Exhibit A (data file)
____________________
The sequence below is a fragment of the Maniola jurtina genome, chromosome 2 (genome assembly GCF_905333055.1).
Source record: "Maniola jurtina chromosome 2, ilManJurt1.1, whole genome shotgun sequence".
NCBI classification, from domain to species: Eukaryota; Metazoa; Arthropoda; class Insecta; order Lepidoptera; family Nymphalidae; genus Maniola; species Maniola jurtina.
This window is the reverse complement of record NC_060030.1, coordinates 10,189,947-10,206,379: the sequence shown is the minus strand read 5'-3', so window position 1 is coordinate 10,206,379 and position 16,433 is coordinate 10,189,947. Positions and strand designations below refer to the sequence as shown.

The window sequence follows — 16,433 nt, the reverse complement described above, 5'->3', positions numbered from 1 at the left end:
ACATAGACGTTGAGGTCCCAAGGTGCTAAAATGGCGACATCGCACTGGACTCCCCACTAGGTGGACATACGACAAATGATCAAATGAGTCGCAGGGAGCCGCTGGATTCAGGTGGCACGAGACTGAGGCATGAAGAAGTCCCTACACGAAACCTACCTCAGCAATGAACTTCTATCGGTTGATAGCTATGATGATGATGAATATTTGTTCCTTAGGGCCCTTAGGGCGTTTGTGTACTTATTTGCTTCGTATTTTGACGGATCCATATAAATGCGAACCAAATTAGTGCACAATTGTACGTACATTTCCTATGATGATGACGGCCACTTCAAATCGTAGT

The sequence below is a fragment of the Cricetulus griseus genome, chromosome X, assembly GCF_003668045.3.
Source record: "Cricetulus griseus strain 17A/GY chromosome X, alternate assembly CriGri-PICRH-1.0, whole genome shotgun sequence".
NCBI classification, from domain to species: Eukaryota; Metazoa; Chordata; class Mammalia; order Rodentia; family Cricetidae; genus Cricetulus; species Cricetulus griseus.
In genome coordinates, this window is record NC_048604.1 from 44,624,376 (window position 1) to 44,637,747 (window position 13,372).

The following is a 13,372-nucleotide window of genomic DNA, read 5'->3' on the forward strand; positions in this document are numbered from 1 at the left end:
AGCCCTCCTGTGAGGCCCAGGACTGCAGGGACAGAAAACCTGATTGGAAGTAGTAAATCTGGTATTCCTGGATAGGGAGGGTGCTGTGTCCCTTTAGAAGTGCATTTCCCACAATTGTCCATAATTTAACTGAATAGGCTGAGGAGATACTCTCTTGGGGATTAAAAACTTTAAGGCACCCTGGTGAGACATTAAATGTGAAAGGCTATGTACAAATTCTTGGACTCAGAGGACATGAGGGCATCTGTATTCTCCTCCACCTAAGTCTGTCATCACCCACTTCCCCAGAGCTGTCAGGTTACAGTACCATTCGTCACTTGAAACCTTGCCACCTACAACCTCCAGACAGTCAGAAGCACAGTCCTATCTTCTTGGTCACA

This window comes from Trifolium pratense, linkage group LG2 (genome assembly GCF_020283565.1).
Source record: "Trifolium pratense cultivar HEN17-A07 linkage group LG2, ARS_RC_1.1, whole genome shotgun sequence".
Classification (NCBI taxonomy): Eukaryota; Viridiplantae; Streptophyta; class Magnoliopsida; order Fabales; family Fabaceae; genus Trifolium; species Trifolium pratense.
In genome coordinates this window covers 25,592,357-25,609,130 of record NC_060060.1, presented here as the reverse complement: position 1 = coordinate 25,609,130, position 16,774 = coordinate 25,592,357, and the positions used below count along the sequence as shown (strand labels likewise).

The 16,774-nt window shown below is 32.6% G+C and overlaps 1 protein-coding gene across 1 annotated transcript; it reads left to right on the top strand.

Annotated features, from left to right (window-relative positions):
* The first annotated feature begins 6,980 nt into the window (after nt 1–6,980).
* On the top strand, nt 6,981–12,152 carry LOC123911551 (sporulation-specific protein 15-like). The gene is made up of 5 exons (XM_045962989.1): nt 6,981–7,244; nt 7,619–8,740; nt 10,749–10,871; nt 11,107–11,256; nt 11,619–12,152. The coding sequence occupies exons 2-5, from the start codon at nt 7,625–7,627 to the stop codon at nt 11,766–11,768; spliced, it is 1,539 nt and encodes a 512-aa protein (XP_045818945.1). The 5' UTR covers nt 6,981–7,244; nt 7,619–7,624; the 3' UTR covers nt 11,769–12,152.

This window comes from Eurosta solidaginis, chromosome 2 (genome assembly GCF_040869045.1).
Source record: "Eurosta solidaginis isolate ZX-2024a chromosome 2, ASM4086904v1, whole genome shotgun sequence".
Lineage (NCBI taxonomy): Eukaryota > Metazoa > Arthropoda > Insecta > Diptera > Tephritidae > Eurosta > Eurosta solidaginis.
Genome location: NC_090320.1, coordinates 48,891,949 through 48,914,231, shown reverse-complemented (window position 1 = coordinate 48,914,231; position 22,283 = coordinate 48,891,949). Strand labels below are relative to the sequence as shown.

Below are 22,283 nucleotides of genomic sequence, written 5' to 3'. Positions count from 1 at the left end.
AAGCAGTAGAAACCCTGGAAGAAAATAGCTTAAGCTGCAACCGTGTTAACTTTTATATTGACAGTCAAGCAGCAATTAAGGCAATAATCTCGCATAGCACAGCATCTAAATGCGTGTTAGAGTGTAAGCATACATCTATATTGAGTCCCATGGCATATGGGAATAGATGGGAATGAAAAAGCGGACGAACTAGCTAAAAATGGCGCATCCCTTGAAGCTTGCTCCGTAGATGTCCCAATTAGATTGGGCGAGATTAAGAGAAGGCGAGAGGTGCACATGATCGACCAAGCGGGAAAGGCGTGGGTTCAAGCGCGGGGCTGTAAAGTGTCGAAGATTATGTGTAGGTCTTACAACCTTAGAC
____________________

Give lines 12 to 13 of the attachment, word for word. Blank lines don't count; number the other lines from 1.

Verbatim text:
AGCCCTCCTGTGAGGCCCAGGACTGCAGGGACAGAAAACCTGATTGGAAGTAGTAAATCTGGTATTCCTGGATAGGGAGGGTGCTGTGTCCCTTTAGAAGTGCATTTCCCACAATTGTCCATAATTTAACTGAATAGGCTGAGGAGATACTCTCTTGGGGATTAAAAACTTTAAGGCACCCTGGTGAGACATTAAATGTGAAAGGCTATGTACAAATTCTTGGACTCAGAGGACATGAGGGCATCTGTATTCTCCTCCACCTAAGTCTGTCATCACCCACTTCCCCAGAGCTGTCAGGTTACAGTACCATTCGTCACTTGAAACCTTGCCACCTACAACCTCCAGACAGTCAGAAGCACAGTCCTATCTTCTTGGTCACA

This window comes from Trifolium pratense, linkage group LG2 (genome assembly GCF_020283565.1).